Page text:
1. Guest, the 'News In Brief' post for w/c 9th July can now be read here.
    Dismiss Notice

How I felt after 70 days of lying in bed for science (2015)

Discussion in 'Health News and Research unrelated to ME/CFS' started by Dr Carrot, Apr 15, 2018.

  1. Dr Carrot

    Dr Carrot Senior Member (Voting Rights)

    Messages:
    143
    Likes Received:
    1,391
    I recently re-read this piece and thought it was worth sharing based on the person’s experience of the effects of bed rest.

    The key line, for me:

    I suppose GET should be a miracle cure for those of us in bed rest then? Oh, wait. :unsure:

    https://www.vice.com/en_uk/article/jma83d/nasa-patient-8179-200
     
  2. andypants

    andypants Senior Member (Voting Rights)

    Messages:
    354
    Likes Received:
    2,878
    Location:
    Norway
    My experience was more like “after four months of no longer being completely bedbound my OI got a tiny bit better”, haha.

    Overall, he paints a fairly accurate picture of the isolation and even all the things that can be missing in a relationship that is so close but just not possible, even if his perspective is that of an otherwise completely healthy person who did this of his own choice. And he doesn’t claim to have a perspective on being ill because of it, which I’m sure could be tempting to do.
     
    Wonko, MEMarge and Invisible Woman like this.
  3. Forbin

    Forbin Senior Member (Voting Rights)

    Messages:
    361
    Likes Received:
    2,705
    Well, if the person in this study could effectively recover from severe, enforced deconditioning in just a couple of weeks, I'd say the six month long PACE trial results pretty much prove that deconditioning is not the proximate cause of ME.
     
    Last edited: Apr 15, 2018
  4. Jonathan Edwards

    Jonathan Edwards Senior Member (Voting Rights)

    Messages:
    1,828
    Likes Received:
    20,464
    Except that maybe all it shows is that deconditioning is not the proximate cause of inactivity in people who think they have ME but don't actually have it because all the people with real ME would not have volunteered to take part, having a false belief that they could not cope with GET. The only problem is that the theory was that people who only think they have ME are the ones who actually have ME (or CFS, this is a bit blurred). Now if even the people who just think they think they have ME but don't actually have a false belief they have ME don't get better ... (?) ... what hope is there for people who think they have ME and therefore do have ME? Or something like that. Whichever way up you turn it, the treatment doesn't work.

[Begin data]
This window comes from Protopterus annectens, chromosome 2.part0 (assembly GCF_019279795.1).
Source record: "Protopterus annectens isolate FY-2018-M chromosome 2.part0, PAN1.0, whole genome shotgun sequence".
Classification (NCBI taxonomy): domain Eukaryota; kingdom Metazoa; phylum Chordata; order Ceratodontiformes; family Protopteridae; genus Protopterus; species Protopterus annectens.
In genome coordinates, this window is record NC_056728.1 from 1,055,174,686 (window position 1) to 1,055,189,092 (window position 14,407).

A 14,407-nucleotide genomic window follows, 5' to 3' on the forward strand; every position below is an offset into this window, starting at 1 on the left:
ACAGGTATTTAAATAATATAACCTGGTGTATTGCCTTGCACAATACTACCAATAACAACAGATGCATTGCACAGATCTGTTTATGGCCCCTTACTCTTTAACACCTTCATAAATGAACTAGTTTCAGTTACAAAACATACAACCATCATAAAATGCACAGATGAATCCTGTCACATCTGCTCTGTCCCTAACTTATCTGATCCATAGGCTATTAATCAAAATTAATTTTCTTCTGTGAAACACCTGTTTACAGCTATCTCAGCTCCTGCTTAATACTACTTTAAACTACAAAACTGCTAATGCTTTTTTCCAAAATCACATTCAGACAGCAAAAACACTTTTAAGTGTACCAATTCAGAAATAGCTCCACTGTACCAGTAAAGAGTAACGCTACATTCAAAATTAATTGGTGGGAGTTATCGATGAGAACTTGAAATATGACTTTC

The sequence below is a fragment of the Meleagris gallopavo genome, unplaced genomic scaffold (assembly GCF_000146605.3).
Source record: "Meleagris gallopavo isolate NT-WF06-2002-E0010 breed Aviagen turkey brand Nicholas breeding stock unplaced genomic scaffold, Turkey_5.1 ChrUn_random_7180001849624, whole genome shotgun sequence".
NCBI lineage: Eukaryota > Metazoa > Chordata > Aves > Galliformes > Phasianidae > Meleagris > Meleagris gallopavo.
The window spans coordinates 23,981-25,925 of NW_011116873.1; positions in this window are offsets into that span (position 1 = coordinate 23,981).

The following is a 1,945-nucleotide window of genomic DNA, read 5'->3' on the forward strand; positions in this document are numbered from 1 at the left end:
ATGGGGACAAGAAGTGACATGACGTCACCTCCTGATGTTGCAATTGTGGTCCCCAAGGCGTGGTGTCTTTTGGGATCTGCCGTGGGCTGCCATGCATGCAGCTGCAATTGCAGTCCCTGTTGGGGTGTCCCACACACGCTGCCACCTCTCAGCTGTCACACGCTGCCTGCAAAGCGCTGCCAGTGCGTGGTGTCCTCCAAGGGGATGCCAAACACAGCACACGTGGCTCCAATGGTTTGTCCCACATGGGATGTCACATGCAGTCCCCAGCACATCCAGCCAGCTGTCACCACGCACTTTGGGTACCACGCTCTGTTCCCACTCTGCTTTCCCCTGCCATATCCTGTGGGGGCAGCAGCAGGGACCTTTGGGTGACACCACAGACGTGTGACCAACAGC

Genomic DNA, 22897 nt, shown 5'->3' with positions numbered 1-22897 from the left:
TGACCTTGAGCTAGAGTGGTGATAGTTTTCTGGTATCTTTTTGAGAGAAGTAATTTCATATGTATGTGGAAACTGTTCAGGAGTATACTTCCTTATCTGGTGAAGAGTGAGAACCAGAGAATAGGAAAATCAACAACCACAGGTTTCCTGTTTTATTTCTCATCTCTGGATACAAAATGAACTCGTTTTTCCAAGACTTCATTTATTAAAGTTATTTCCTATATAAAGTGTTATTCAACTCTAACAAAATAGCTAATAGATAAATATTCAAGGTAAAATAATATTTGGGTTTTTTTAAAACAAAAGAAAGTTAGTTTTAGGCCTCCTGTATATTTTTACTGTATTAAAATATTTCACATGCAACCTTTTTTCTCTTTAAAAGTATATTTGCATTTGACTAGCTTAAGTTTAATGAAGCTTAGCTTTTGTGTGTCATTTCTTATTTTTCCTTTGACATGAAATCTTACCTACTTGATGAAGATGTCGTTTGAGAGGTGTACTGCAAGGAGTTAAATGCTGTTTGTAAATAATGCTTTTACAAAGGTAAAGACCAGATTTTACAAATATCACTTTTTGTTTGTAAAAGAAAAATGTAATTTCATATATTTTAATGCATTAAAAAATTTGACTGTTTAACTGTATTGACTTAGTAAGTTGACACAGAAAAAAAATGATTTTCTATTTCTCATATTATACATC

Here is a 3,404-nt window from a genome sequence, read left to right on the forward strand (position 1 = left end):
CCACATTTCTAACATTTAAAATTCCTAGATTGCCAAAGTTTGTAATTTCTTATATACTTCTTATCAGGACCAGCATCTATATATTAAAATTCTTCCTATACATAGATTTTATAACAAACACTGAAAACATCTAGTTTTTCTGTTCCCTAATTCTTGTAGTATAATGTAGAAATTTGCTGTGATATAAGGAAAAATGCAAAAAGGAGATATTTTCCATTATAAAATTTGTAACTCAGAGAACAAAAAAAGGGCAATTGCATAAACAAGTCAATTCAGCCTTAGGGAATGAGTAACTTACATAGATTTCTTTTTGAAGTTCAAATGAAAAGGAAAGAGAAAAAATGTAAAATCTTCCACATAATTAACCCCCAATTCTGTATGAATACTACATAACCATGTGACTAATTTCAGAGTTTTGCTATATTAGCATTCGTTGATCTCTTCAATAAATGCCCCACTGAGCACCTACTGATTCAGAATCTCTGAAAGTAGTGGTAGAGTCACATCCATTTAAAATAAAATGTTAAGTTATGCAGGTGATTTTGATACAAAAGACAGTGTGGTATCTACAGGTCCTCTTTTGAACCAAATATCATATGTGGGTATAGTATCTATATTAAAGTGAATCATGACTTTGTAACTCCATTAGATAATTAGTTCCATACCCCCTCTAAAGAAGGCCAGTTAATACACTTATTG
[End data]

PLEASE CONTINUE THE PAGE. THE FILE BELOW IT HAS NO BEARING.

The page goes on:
5. Forbin

    Forbin Senior Member (Voting Rights)

    Messages:
    361
    Likes Received:
    2,705
    My mind just imploded... :)

    [​IMG]
     
  6. Hell..hath..no..fury...

    Hell..hath..no..fury... Senior Member (Voting Rights)

    Messages:
    329
    Likes Received:
    3,074
    Ditto o_O
     
  7. Art Vandelay

    Art Vandelay Established Member (Voting Rights)

    Messages:
    36
    Likes Received:
    421
    Location:
    Adelaide, Australia
    In contrast, I was forced to undergo graded exercise for over 6 years by my employer's medical assessors (I was in the 'mild' category at the time) and all it did was make me worse.

    White et al would probably say that I "did it wrong".
     
  8. Snow Leopard

    Snow Leopard Senior Member (Voting Rights)

    Messages:
    325
    Likes Received:
    1,949
    The bed rest studies of the US and Chinese space programs more or less agree - healthy people recondition relatively quickly after prolonged bedrest...
     
  9. Trish

    Trish Moderator Staff Member

    Messages:
    4,724
    Likes Received:
    30,493
    Location:
    UK
    The deconditioning theory of ME is nonsense.

    I recovered fully and was able to hike 10 miles within a month of recovering fully from 6 months mostly bed bound with glandular fever many years before I got ME.

    If my ME had been deconditioning, I would have recovered just as quickly and easily as I did after my glandular fever.
     
  10. andypants

    andypants Senior Member (Voting Rights)

    Messages:
    354
    Likes Received:
    2,878
    Location:
    Norway
    Not to mention the fact that many of us didn't know we had ME, didn't even know it existed, and still got sicker and sicker while trying to continue working out and staying active. I believed I wasn't being healthy enough for 8 years before I got so ill I was diagnosed. Which actually WAS a false illness belief, I believed I wasn't ill when I was. If I had believed I was ill at the time I probably never would have become severe or even moderate.
     
  11. Hell..hath..no..fury...

    Hell..hath..no..fury... Senior Member (Voting Rights)

    Messages:
    329
    Likes Received:
    3,074
    That’s a good point to make when one of them throws that line at us, especially in the beginning.

    They are often right that we do have false illness belief just the opposite version of the one they’re peddling.
     

Share This Page